Property Syndicates vs Fractional Property Investing: Pros and Cons

July 16, 2020
Invex Team

For Australian property investors looking to make their capital go further, property syndicates and fractional property investment both provide viable options. However, these terms are not interchangeable, and there are significant differences between each.

On a basic level a property syndicate involves getting together with other investors to pool funds to invest in residential or commercial properties of high value. On the other hand, fractional property investment sees individuals investing in a share of a property alongside other investors who buy up the rest of the property's value.

The key differences

Both of these investment options result in the ownership of what is essentially a fraction of the total property value. This is where the similarities end, as each form of property ownership has its nuances and individual attributes.

In the Australian market, a property syndicate is generally a trust established in order to invest in commercial, residential, or a mix of property over a specified timeframe. Direct investment into property syndicates is typically only available to sophisticated investors, unless the investment is entered via a public entity such as a listed Real Estate Investment Trust (REIT) or Exchange Traded Fund (ETF).

The syndicate is a co-operative endeavour, and the syndicate behaves as a single body, with the same investment objectives and goals.

Fractional property investment retains more of an individual focus. With this model, you are simply purchasing shares in the property, in much the same way that you might purchase shares in a publicly traded company. You do not need to work with any of your fellow investors, and you do not need to share their objectives. You are free to sell your shares and leave the investment at any time.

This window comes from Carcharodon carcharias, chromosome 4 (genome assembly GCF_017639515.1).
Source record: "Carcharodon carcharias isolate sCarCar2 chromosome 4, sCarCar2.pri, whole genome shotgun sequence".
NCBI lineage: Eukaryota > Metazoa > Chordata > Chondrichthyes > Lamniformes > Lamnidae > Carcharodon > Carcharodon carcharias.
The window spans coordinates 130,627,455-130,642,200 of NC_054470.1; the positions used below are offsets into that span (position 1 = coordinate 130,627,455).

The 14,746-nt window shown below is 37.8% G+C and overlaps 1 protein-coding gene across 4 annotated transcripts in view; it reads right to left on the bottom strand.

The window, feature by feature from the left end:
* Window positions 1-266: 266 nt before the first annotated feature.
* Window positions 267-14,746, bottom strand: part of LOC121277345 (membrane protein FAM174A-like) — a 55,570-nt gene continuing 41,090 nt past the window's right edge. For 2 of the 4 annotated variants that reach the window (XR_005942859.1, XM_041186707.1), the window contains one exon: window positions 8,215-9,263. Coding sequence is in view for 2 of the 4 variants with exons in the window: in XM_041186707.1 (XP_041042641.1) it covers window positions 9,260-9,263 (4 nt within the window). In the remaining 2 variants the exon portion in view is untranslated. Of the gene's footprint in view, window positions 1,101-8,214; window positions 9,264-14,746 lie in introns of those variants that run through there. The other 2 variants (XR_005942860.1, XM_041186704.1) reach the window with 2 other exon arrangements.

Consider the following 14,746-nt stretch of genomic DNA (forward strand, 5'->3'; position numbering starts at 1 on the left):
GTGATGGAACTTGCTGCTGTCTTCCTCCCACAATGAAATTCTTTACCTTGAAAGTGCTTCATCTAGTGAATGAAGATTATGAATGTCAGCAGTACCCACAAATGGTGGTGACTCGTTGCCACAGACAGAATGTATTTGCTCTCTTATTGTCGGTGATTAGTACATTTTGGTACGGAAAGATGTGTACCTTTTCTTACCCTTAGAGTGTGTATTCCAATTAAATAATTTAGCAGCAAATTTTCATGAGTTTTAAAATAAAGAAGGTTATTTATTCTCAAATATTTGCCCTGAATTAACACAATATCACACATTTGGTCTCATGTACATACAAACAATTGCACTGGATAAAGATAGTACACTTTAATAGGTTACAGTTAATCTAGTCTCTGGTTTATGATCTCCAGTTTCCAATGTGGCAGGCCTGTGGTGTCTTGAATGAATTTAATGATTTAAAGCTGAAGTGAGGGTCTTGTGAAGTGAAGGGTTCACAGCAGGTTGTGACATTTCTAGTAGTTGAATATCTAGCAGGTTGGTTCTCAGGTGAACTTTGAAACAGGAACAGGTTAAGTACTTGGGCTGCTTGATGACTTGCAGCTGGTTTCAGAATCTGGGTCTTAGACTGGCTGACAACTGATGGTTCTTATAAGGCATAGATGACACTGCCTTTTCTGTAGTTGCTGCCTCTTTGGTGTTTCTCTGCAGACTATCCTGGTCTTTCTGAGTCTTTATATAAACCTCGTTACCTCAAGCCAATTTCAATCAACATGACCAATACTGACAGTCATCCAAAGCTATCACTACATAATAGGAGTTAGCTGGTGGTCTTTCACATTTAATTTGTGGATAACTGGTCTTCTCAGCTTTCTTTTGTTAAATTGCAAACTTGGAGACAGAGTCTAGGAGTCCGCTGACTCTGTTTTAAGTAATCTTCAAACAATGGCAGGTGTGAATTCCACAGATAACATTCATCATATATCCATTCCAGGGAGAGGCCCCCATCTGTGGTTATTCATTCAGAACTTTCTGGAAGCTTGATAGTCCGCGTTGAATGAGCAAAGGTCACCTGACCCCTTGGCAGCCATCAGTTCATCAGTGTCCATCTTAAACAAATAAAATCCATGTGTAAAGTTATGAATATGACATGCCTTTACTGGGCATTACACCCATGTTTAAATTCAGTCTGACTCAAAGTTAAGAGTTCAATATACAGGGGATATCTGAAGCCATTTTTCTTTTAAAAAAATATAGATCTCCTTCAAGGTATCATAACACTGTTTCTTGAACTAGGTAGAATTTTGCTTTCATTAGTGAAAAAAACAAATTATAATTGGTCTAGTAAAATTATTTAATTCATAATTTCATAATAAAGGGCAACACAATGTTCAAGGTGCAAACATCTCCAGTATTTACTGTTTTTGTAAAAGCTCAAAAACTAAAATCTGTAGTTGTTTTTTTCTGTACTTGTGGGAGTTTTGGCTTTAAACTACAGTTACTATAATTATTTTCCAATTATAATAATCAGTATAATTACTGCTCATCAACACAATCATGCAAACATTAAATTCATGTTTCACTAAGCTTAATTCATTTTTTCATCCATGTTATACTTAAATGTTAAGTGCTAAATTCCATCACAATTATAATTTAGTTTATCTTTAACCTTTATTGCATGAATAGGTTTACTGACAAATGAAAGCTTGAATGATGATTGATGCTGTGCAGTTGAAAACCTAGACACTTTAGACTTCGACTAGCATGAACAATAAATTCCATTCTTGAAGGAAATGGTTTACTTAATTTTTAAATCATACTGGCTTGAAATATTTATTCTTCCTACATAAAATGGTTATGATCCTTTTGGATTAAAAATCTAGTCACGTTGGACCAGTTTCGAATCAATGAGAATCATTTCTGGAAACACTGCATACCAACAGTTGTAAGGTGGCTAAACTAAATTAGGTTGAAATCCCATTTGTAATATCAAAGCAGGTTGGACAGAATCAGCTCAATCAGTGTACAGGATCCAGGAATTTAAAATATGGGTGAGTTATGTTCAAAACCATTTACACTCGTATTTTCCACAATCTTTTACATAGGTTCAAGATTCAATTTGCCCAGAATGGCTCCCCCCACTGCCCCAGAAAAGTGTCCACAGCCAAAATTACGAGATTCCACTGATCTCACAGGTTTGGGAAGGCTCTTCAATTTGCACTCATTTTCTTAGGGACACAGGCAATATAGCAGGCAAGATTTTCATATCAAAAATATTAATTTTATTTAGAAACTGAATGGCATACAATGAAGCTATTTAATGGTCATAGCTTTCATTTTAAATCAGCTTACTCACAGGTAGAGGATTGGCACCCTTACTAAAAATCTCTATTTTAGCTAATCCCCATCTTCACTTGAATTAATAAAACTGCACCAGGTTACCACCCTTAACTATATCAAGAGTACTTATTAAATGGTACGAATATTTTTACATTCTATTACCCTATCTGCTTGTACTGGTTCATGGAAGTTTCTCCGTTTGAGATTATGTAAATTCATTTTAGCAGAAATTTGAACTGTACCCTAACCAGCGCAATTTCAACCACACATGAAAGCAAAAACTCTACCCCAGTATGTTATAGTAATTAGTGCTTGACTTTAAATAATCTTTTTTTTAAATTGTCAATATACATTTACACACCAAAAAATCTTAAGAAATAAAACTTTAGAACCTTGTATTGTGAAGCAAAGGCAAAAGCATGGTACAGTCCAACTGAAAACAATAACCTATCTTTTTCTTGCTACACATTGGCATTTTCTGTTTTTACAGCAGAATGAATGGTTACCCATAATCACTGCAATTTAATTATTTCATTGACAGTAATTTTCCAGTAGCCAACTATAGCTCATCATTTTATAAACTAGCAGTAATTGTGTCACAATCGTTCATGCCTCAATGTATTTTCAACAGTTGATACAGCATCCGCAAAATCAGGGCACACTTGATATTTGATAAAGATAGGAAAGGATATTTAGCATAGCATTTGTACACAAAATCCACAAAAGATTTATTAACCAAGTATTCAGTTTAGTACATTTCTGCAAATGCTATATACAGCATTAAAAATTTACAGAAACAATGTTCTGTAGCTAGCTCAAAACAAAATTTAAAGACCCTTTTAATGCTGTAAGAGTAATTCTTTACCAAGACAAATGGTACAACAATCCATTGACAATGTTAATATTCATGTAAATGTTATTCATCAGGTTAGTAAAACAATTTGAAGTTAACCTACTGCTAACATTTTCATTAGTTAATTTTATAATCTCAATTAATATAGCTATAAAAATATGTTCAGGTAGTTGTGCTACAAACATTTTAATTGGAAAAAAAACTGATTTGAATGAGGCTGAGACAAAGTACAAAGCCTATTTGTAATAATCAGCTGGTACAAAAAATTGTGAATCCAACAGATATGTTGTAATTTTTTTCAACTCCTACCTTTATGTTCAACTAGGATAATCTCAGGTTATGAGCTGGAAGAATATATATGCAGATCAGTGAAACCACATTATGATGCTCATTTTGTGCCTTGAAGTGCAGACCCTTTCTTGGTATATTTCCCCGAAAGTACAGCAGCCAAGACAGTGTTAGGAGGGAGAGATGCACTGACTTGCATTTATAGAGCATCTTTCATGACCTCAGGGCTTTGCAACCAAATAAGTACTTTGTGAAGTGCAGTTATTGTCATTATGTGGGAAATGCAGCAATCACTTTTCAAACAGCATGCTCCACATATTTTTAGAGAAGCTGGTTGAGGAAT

The pros and cons of property syndicates


  • Property syndicates give you the opportunity to work directly with other investors, benefiting from their expertise and gaining experience as you go.
  • By pooling resources, you will be able to make your capital go further and land yourself a stake in a property and a venture that you would not have been able to access alone.
  • Syndicate managers can take care of the intricacies of running a syndicate investment and stay compliant with taxation regulations.


  • A syndicate will typically invest in only a single property, making it difficult to diversify your investment portfolio without investing in multiple syndicates.
  • You will be locked into a long-term investment and so cannot leverage liquidity on your share of the property value, unless you are investing via an ETF or with shares in a publicly traded REIT.
  • The value you receive from your investment will depend on the quality and stability of your tenants.

The pros and cons of fractional property investment


  • You will gain access to a share in an investment property even if you do not currently have enough capital to invest on your own.
  • You will be free to gain liquidity from the shares you own any time you decide to sell them, although this depends on the terms and conditions of the provider.
  • Because the entrance capital requirements are so low, you will find it easy to diversify your investment across many different property types.


  • The returns on a fractional property investment are relatively lower compared to other types of property investment, simply because the stake you hold in the property is smaller.
  • You will not be able to upgrade your status to an owner-occupier and move into the property, something you would be able to do if you were a traditional investor.
  • You will not have the opportunity to benefit from another investor's strategy, as you will be making your own choices.


With their singular focus and organisation-led investment strategy, syndicates offer property investors a way to leverage the skills and experience of the syndicate to invest in a particular property or investment target. Fractional property, in contrast, requires property investors to exercise their own investment strategy for each purchase while allowing them greater liquidity and a range of property options.

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